For much of the 20th Century, exploitation of public lands guided land management efforts, and largely still do. As scientific and environmental awareness began to proliferate in the latter half of the century, under pressure to protect endangered species of plants and animals, forest managers began to passively manage vast areas of forest with minimal maintenance intervention.
The Yuba River Partnership in many ways supplants the traditional, mono-dimensional, utilitarian‐based forestry management model with a more inclusive system of administration that acknowledges forest and river problems are multi-faceted and highly nuanced. More, engaged stakeholders are key.
Since its founding, the U.S Forest Service and other federal and state agencies have always promptly and courageously put out fires as soon as possible, an understandable reaction to wildfire. Of course the Forest Service and others continue to work doggedly to protect communities and property from wildfire, but science has revealed that fire plays an important and natural role in forest and ecosystem health.
Smaller, less intense fires regenerate forests. When forests are prevented from these regular, cleansing and rejuvenating understory burns, much larger and deeply intense fires ultimately diminish endangered species habitat and old growth forest assets, to say nothing of the loss of human life and property.
Following the 2007 Angora fire in the Lake Tahoe basin that burned more than 200 buildings, forest managers began raking up the forest’s clogged understory across the basin. Data clearly shows that decades of suppression and a warming climate have spurred the size, frequency and intensity of wildfires. With a clearer understanding of the role of fire in western forests, passive management techniques intended to help endangered species have been reconsidered by both forest managers and wildlife advocates.
Partnership Moving Forward – Integrating Three Models
“It’s really exciting,” Salmon said of the three models being used to guide the Partnership’s thinking. “The first is an historic range of variability, meaning, this is a tremendous study and modeling effort to look at what was here historically, what species, what densities they were in, what the forest really looked like, so we’re using that as one reference.”
The second reference study has been underway for some 15 years, the Tahoe Central Sierra Initiative.
“Their model is really looking at different scenarios. How the climate is going to play out into the future and what might those effects be. We’re looking at trends and individual pockets of weather and all the different modeling scenarios,” Salmon said.
The third guiding data source will require various and detailed scientific characterizations of the watershed, both on the ground and with remote sensing.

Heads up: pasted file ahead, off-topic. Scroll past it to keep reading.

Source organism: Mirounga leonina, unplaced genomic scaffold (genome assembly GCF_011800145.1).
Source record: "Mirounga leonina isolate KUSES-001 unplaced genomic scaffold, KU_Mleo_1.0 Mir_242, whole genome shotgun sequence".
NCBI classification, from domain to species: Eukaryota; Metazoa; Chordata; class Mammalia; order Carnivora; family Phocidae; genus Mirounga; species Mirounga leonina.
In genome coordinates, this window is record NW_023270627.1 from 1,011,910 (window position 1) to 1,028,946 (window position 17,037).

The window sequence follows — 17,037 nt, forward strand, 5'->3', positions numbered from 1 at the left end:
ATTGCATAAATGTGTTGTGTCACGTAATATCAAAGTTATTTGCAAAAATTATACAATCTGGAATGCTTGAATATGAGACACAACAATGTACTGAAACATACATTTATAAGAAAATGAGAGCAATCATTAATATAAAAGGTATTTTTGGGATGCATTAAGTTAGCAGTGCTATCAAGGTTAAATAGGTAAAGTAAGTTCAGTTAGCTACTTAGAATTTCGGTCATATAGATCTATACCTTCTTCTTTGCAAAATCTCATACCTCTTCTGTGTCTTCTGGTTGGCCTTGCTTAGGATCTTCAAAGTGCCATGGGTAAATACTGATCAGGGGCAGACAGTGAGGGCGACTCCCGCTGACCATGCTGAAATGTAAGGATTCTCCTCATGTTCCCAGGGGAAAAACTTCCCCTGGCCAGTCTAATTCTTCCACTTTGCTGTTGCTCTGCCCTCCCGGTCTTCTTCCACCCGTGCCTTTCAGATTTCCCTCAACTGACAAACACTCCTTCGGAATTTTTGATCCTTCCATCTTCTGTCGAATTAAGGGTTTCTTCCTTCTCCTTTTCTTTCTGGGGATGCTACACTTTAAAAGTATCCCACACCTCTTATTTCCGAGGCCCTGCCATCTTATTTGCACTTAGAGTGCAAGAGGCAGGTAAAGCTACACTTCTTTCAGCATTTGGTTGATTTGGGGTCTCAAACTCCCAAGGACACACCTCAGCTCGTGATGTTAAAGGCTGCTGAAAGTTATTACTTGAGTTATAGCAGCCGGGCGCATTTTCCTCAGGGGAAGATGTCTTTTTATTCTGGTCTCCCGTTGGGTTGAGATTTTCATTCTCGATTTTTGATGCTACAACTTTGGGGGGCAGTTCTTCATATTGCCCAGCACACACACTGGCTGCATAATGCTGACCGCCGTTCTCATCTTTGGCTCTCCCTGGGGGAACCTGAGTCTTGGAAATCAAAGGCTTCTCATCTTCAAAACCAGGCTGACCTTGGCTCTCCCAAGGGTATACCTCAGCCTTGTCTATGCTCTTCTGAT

“The third is really what’s on the ground today and understanding all of our challenges, as well as potentially the assets that we want to protect and understanding how to balance the three different models, and also all the on-the-ground research that’s been done over the years by organizations, research institutions, and the Forest Service itself.”
A History of Conflict Redefined
Nonprofit environmental advocacy organizations and federal land management agencies have a long and adversarial history that continues today. The U.S. Bureau of Land Management, U.S. Forest Service, and Bureau of Reclamation are endlessly embroiled in rule-making and legal challenges regarding various permitting on public lands. The Tahoe National Forest and the US Department of Agriculture are currently being sued by a group of trail advocates over e-bikes being permitted on some hiking trails, for instance.
Salmon said the Yuba River Forest Partnership bucks historical ways of relating to land management agencies at every level of government. For Salmon, the Yuba River Partnership upends the traditional sequencing of public land management planning in areas of science, financing, implementation, and monitoring. Fact is, every aspect of the Yuba River and surrounding forest are interconnected. For Salmon, a willingness for diverse agencies to participate is essential.
“The Forest Service’s willingness … these collaboratives and partnerships, they take people who are dedicated to them, and I want to say that the Forest Service and the Yuba Water Agency, they’re organizations that really want to see this get done and have committed the resources to do it. And Eli Ilano, who’s the supervisor on the Tahoe National Forest has been a really critical part of that. I think there is truly an innovative course into this that makes us stand out, and hopefully, we will see those results on the ground.”
Rather than settling disagreements in court or public protests, mutual benefits are a positive focus for the Partnership. Salmon said all parties understand that they have to make concessions for the Partnership to work.
“It’s really exciting how the relationships are developing and finding the shared goal together. It takes concessions on both sides, and that doesn’t always mean that we’re in agreement, but it means that we’re willing not to fight on certain issues, and still protect the most important priorities.
“I just want to go back to the goal,” Salmon said with emphasis. “I want to think about all of these mutual benefits, biodiversity, critical habitat, clean, abundant water, carbon storage, fire protection, and then recreational opportunities. I think most Californians and Americans living in the west, we’ve come to this realization that things have to change, and I believe this partnership is really a way to drive that forward.”